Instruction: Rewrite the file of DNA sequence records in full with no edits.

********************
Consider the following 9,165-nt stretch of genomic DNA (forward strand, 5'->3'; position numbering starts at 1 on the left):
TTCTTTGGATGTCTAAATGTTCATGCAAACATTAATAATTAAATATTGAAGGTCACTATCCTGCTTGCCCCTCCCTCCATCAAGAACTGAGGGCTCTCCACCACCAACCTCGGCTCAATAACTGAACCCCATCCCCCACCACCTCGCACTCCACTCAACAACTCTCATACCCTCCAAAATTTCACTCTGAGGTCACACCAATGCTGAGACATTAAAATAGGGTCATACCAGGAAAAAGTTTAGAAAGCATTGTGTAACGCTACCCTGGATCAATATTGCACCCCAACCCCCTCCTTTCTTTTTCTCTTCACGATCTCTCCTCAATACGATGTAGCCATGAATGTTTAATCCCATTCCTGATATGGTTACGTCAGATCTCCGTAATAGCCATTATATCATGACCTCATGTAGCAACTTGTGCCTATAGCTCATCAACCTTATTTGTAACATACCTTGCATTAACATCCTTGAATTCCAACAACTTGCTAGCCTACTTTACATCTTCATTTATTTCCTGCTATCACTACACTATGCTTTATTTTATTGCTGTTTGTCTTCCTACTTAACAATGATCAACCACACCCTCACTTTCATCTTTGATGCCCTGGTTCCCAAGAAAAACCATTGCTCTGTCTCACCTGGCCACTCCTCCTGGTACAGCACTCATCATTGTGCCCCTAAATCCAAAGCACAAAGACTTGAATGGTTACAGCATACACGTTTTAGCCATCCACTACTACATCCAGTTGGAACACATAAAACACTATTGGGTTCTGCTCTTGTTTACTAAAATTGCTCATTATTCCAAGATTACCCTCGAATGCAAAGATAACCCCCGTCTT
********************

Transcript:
Consider the following 9,165-nt stretch of genomic DNA (forward strand, 5'->3'; position numbering starts at 1 on the left):
TTCTTTGGATGTCTAAATGTTCATGCAAACATTAATAATTAAATATTGAAGGTCACTATCCTGCTTGCCCCTCCCTCCATCAAGAACTGAGGGCTCTCCACCACCAACCTCGGCTCAATAACTGAACCCCATCCCCCACCACCTCGCACTCCACTCAACAACTCTCATACCCTCCAAAATTTCACTCTGAGGTCACACCAATGCTGAGACATTAAAATAGGGTCATACCAGGAAAAAGTTTAGAAAGCATTGTGTAACGCTACCCTGGATCAATATTGCACCCCAACCCCCTCCTTTCTTTTTCTCTTCACGATCTCTCCTCAATACGATGTAGCCATGAATGTTTAATCCCATTCCTGATATGGTTACGTCAGATCTCCGTAATAGCCATTATATCATGACCTCATGTAGCAACTTGTGCCTATAGCTCATCAACCTTATTTGTAACATACCTTGCATTAACATCCTTGAATTCCAACAACTTGCTAGCCTACTTTACATCTTCATTTATTTCCTGCTATCACTACACTATGCTTTATTTTATTGCTGTTTGTCTTCCTACTTAACAATGATCAACCACACCCTCACTTTCATCTTTGATGCCCTGGTTCCCAAGAAAAACCATTGCTCTGTCTCACCTGGCCACTCCTCCTGGTACAGCACTCATCATTGTGCCCCTAAATCCAAAGCACAAAGACTTGAATGGTTACAGCATACACGTTTTAGCCATCCACTACTACATCCAGTTGGAACACATAAAACACTATTGGGTTCTGCTCTTGTTTACTAAAATTGCTCATTATTCCAAGATTACCCTCGAATGCAAAGATAACCCCCGTCTT